The list of babies with erythroblastosis fetalis would undoubtedly be longer if the many mild and unrecognized cases were included. We will hear of it more and more now that doctors know how to make the diagnosis. In pre-Rh days many cases were wrongly classified.
Not only does the Rh factor explain the cause of anaemia of the newborn, but it suggests a plan of treatment that gives great promise. In the old days when such a child was born it was recognized that a blood transfusion offered the only hope—faint though it was. In casting about for likely donors, doctors often selected the father.
In the light of modern Rh knowledge, the next to the most deadly thing that could be done for the child was to give him a transfusion of his father’s blood.
For several days after birth the infant’s blood would contain heavy concentrations of antibodies it had absorbed from its mother. These would attack and destroy the father’s Rh positive blood cells as quickly as they entered the baby’s veins. At best, this process added a burden to the struggling circulation of the child. At worst, it caused a transfusion reaction and resulted in death.
If the father was not available for transfusion, the mother’s blood was sometimes used and this was the most deadly method of treatment. The injection of mother’s blood, loaded with antibodies, often brought about destruction of the few red cells that remained to the infant and death quickly followed. For the same reason harmful reactions sometimes resulted from breast feeding because the mother’s milk also contained antibodies.
Safe Blood Transfusions
In St. Louis a baby was born with erythroblastosis fetalis in 1941. He was given three small transfusions of his mother’s blood and his condition became worse after each one. Then his doctor received the latest medical journal that told about a similar case. A professional donor was found whose blood was Rh negative. Transfusions of the donor’s blood cured the sick child in a few days.
Harmful reactions to blood transfusions are now past history in the treatment of erythroblastosis fetalis. Doctors know that the only blood to use is that from an Rh negative donor whose red cells will not be destroyed by the antibodies lurking in the infant’s blood stream. If the baby’s life can be prolonged for a week or two, the antibodies will disappear from his blood and his own red cells will be safe from further attack. New blood cells will be manufactured by the child’s tissues and permanent recovery usually follows.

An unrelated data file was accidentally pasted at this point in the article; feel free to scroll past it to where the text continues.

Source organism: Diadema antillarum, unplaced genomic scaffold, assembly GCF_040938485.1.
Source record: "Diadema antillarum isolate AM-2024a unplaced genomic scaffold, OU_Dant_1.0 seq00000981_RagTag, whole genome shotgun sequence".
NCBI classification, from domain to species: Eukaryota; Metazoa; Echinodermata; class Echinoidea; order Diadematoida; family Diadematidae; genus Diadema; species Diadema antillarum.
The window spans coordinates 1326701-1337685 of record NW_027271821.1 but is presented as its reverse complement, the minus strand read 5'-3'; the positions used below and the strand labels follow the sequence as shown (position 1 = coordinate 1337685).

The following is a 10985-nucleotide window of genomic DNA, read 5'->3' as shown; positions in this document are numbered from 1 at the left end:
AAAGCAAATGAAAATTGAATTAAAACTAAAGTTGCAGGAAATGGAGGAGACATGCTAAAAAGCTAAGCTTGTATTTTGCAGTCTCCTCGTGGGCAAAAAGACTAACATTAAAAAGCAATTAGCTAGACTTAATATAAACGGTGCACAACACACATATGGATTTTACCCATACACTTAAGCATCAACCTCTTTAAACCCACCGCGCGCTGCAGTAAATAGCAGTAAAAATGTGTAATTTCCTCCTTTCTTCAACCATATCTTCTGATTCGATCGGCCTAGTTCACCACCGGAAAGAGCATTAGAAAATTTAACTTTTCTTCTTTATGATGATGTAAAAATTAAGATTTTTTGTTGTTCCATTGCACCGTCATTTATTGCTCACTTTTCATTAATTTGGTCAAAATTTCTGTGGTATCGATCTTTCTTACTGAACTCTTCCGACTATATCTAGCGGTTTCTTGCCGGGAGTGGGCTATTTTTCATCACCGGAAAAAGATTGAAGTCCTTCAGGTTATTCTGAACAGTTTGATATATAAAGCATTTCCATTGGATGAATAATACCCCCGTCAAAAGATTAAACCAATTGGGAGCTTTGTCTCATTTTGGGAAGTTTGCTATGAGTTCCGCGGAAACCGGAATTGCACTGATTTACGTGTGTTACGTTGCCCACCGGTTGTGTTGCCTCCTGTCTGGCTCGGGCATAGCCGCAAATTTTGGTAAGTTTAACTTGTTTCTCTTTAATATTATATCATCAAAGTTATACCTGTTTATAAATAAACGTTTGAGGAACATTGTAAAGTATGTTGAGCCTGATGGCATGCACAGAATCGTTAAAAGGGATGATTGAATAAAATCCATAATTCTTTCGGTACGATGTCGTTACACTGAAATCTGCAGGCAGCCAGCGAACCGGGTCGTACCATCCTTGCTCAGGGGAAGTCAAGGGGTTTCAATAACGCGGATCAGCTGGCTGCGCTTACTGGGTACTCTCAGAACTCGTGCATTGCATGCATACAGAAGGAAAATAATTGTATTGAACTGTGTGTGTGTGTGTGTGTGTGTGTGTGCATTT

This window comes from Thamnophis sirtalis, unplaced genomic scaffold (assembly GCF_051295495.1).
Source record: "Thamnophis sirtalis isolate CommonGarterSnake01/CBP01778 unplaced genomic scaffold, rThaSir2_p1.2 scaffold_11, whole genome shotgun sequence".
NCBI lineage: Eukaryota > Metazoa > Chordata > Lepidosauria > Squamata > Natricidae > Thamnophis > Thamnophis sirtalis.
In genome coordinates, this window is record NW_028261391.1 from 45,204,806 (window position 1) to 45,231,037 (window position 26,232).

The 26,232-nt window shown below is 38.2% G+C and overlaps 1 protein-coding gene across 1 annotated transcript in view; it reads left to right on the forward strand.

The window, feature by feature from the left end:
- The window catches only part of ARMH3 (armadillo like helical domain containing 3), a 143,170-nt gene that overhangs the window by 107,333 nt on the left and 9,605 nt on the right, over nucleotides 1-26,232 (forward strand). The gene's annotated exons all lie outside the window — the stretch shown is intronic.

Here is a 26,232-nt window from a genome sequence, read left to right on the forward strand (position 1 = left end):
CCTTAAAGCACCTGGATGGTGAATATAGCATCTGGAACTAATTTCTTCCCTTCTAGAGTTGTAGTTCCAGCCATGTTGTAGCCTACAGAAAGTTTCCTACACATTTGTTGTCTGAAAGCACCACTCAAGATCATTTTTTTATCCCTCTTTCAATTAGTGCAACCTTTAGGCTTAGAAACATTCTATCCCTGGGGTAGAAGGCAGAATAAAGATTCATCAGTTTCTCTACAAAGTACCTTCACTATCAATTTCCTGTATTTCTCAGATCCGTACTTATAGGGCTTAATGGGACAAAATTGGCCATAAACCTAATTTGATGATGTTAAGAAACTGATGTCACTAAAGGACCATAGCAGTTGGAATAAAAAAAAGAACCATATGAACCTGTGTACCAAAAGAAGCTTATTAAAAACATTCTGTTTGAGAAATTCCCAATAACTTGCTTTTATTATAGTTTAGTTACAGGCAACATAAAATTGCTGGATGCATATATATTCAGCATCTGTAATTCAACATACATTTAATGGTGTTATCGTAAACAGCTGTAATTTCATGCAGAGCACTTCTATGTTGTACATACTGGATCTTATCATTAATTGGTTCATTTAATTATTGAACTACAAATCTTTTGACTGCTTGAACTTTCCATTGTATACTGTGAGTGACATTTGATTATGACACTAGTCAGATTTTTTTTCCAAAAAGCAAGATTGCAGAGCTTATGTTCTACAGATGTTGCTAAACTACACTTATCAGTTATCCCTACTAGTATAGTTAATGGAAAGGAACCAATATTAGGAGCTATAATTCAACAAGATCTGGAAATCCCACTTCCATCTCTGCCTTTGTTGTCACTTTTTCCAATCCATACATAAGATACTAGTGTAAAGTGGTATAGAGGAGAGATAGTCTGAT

Most large hospitals keep a list of Rh negative donors and with this blood
many lives are being saved. In some cases the babies get well 24 hours after the proper transfusion. A group of London doctors have cured 95% of babies with transfusions of Rh negative blood. In the same hospital, when only hit-or-miss methods were known, only a small proportion were saved by transfusion.
Many obstetricians recommend the prenatal testing of every pregnant woman. If she is Rh negative they prepare to give the newborn baby an immediate transfusion of Rh negative blood.
If young couples really want to be sensible about marriage they can scarcely ignore the Rh factor. The prospective bride’s blood should be tested first. If she has the Rh factor, and the chances are 85 out of 100 that she will have it, there is nothing more to worry about. If she lacks the Rh factor the man should be tested, and if he is also negative there is no cause for alarm; but if his blood is Rh positive, danger lies ahead.
If this occurs, the young couple, with the help of their family doctor, will have to decide which of several courses to choose. The Rh factor cannot be changed. The couple can give up the match or go ahead and marry with full knowledge of the Rh gamble.
If they marry they may decide to remain childless or adopt a baby, or, what’s most frequently done, they may plan to have one or two children of their own, knowing that there is a greater chance for the first or second child to escape the disease. As the end of pregnancy approaches they will want an Rh negative blood donor standing by. They should understand that with each subsequent pregnancy the odds favoring erythroblastosis fetalis mount higher and higher.
As research advances, a way may be found to remove the vicious antibodies from the mother’s blood before they can harm the baby.^ But at best this is still a faint hope for the distant future.